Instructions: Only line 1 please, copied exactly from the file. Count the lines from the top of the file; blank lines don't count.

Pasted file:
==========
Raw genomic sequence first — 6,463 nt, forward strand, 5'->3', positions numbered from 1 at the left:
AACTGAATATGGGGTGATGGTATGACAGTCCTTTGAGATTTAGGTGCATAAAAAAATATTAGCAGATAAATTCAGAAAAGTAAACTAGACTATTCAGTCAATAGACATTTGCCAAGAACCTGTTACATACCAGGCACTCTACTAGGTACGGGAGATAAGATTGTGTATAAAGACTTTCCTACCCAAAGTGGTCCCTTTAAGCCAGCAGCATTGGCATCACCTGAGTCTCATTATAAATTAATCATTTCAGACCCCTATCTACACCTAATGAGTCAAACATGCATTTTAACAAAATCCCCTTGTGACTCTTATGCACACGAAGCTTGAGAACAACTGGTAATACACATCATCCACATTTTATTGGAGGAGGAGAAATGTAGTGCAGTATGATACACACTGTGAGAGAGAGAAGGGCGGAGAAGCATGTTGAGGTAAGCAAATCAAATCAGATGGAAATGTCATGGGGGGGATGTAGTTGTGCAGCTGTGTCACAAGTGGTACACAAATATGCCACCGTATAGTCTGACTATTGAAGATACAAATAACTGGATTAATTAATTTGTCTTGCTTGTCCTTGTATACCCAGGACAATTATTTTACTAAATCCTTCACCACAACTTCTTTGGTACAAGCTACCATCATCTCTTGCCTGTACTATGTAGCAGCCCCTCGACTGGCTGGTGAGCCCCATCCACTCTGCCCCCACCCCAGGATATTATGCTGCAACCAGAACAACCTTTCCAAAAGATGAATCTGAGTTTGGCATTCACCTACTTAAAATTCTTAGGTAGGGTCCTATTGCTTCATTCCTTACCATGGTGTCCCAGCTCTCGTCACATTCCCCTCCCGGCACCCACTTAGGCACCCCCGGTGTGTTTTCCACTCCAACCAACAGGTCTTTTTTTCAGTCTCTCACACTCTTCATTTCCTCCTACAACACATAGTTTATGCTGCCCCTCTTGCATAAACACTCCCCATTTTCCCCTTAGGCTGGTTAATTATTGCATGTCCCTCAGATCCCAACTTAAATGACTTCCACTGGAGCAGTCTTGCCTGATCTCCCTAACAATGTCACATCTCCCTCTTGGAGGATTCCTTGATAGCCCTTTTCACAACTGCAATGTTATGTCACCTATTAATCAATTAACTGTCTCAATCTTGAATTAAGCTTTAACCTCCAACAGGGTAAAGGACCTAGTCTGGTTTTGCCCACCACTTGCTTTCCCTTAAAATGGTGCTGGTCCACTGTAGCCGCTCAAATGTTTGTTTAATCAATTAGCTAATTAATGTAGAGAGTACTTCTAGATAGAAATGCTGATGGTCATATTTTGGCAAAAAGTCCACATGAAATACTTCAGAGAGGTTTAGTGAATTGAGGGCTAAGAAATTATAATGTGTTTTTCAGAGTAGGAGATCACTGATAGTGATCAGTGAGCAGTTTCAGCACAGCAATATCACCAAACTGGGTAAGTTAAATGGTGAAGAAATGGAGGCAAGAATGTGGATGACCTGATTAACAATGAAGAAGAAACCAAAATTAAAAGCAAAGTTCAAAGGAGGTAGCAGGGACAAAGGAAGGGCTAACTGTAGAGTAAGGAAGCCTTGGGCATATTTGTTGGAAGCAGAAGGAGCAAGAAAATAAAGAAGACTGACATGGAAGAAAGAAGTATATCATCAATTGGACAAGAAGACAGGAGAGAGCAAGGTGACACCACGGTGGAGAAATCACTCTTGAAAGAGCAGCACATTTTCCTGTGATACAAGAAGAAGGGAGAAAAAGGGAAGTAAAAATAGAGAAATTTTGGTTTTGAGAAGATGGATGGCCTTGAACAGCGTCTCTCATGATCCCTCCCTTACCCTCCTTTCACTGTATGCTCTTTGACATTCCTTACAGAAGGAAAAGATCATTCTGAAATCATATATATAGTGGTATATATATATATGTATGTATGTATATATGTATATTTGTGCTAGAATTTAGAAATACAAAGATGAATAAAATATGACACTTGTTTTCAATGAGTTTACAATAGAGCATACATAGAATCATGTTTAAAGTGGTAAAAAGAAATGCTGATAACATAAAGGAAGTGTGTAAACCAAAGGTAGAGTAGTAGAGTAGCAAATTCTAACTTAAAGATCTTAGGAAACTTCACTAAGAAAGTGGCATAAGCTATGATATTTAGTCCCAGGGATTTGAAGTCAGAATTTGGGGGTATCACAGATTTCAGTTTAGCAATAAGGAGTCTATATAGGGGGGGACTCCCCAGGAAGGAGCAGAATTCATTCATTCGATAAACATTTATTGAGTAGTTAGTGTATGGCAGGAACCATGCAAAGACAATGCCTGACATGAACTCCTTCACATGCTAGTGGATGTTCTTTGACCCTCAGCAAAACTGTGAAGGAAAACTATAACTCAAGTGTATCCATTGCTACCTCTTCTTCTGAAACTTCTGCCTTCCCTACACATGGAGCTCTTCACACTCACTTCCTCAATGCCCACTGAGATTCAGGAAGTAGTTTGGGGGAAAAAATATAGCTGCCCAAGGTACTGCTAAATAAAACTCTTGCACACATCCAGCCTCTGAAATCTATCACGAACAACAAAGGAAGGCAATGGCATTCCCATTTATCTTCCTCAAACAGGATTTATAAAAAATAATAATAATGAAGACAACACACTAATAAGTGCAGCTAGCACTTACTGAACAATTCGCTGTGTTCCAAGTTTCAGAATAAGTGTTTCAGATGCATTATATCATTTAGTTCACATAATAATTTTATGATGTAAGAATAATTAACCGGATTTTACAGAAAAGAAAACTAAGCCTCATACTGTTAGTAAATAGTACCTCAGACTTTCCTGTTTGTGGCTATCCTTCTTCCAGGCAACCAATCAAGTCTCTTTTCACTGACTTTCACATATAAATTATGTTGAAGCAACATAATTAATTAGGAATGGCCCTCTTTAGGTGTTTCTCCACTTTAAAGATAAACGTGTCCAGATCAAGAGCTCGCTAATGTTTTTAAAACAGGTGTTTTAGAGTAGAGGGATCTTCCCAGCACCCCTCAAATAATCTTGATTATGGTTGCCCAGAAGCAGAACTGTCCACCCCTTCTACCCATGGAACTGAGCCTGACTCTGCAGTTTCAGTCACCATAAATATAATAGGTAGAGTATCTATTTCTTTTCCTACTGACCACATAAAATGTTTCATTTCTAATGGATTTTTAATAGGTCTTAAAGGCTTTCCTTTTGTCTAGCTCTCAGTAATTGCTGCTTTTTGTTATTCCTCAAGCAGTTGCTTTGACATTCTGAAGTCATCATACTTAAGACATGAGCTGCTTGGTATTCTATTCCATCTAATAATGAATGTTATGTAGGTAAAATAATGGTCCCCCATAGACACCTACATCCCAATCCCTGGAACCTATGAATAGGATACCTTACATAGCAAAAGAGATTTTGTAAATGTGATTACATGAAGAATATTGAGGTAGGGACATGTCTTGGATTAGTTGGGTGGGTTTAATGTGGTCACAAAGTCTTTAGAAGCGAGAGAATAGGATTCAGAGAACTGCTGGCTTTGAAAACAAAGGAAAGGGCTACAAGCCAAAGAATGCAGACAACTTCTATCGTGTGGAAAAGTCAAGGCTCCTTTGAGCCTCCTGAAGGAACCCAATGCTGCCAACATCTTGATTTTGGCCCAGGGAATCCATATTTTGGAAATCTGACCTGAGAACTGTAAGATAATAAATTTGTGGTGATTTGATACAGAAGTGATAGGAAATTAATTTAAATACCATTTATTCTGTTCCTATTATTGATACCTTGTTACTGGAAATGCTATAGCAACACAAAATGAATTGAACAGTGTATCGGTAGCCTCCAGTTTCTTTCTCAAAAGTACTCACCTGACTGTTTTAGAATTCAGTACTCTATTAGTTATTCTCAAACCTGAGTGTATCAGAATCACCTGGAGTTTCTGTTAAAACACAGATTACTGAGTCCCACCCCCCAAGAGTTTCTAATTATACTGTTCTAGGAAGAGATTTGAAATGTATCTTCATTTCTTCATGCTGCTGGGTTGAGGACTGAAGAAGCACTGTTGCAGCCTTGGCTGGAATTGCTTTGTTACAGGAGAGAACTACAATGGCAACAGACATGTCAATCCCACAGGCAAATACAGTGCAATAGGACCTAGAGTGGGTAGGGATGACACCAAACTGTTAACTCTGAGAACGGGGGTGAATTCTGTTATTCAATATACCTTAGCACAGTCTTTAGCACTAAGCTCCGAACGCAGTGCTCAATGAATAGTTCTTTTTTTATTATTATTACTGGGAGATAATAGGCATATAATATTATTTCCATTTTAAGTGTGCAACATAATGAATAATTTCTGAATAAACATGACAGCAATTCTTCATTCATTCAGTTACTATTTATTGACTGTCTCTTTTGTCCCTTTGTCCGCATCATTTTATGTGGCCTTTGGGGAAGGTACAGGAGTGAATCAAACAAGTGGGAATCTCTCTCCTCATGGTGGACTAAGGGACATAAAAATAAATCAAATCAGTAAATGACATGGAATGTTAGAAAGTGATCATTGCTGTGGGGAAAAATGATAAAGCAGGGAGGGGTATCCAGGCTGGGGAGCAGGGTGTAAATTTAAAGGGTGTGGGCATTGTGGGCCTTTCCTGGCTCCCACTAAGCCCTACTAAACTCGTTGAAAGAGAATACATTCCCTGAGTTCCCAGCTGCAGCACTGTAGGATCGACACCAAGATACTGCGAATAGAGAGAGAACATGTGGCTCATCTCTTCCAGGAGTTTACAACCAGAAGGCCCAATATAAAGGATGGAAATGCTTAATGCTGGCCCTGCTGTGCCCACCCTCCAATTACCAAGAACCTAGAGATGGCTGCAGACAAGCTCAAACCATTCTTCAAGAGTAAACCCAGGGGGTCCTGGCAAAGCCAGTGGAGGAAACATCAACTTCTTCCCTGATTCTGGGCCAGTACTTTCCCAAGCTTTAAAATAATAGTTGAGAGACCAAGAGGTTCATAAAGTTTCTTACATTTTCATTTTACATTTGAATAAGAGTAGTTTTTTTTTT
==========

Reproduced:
Raw genomic sequence first — 6,463 nt, forward strand, 5'->3', positions numbered from 1 at the left: